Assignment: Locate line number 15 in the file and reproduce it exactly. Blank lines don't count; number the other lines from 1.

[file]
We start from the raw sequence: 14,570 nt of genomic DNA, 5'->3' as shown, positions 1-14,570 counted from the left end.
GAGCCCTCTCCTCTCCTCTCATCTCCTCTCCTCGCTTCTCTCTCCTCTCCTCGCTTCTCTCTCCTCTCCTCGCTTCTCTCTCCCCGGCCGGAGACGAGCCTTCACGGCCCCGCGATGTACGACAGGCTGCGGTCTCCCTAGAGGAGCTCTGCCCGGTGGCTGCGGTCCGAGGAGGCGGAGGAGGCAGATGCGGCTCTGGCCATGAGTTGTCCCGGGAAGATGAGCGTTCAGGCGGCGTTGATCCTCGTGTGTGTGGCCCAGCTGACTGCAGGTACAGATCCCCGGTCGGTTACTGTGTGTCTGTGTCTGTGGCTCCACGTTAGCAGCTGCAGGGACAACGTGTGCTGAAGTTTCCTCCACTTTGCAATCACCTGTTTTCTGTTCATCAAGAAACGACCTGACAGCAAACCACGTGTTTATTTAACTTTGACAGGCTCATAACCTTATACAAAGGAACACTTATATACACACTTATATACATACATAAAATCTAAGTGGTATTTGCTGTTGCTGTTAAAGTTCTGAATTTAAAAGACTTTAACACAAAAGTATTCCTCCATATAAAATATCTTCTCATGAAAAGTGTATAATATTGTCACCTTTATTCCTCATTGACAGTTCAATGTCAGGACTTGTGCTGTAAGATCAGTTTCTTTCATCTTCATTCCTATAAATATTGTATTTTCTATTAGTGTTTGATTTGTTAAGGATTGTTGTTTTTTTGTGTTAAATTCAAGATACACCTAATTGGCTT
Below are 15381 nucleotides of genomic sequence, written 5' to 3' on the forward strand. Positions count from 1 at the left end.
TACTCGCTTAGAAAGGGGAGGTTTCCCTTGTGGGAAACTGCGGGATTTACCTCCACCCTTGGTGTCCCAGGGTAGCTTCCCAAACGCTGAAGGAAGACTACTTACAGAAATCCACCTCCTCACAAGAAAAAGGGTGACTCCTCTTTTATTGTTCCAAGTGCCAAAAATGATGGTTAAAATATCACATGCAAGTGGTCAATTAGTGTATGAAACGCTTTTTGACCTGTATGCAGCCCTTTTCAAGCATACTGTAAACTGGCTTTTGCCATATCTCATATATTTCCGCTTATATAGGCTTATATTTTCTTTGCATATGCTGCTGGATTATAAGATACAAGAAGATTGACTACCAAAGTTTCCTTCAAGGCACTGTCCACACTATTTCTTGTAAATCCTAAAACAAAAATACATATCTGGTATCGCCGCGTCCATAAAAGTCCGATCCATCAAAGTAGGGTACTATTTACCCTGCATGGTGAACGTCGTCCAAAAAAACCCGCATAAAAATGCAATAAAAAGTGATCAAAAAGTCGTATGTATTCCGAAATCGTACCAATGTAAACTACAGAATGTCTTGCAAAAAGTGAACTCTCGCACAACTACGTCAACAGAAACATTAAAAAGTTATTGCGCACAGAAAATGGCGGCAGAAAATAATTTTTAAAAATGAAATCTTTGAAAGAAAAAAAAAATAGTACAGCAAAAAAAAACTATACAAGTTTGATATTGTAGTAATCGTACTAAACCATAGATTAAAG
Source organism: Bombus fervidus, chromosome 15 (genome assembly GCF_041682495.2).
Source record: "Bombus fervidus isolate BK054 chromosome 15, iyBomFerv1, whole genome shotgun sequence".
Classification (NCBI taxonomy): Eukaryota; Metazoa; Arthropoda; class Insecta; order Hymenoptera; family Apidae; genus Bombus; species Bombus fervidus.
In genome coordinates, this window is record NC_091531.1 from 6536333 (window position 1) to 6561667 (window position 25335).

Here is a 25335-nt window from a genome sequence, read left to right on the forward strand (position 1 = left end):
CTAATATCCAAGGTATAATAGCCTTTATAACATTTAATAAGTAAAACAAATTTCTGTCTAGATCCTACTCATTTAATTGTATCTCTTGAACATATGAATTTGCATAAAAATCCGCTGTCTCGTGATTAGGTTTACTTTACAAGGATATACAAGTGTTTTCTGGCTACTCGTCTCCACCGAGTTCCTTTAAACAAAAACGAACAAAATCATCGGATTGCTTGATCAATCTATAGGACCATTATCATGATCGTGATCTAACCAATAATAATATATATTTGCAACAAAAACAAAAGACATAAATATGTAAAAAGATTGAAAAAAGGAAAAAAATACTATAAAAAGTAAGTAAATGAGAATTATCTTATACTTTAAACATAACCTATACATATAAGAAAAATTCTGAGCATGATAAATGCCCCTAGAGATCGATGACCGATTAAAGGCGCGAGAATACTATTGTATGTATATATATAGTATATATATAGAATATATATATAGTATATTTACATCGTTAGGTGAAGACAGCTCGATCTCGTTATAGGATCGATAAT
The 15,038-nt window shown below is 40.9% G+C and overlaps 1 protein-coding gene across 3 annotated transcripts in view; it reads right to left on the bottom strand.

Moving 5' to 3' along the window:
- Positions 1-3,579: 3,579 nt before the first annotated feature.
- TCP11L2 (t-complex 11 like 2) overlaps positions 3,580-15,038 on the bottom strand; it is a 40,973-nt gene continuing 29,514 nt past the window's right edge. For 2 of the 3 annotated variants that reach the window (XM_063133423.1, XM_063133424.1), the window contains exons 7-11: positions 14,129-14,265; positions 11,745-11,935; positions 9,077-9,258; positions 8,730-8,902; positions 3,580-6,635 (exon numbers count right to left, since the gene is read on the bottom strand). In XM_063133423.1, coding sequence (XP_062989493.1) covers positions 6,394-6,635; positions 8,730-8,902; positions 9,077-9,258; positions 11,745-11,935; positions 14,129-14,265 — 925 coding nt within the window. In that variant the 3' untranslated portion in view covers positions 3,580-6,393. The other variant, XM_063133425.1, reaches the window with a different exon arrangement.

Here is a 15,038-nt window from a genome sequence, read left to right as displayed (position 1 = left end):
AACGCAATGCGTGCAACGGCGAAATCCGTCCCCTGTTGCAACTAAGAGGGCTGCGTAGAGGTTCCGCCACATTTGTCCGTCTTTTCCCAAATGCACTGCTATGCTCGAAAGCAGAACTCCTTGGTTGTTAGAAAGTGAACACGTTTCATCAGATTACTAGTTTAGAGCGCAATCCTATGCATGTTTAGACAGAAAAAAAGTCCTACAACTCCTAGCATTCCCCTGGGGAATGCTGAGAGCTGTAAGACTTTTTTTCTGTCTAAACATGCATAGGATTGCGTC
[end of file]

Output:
Here is a 15,038-nt window from a genome sequence, read left to right as displayed (position 1 = left end):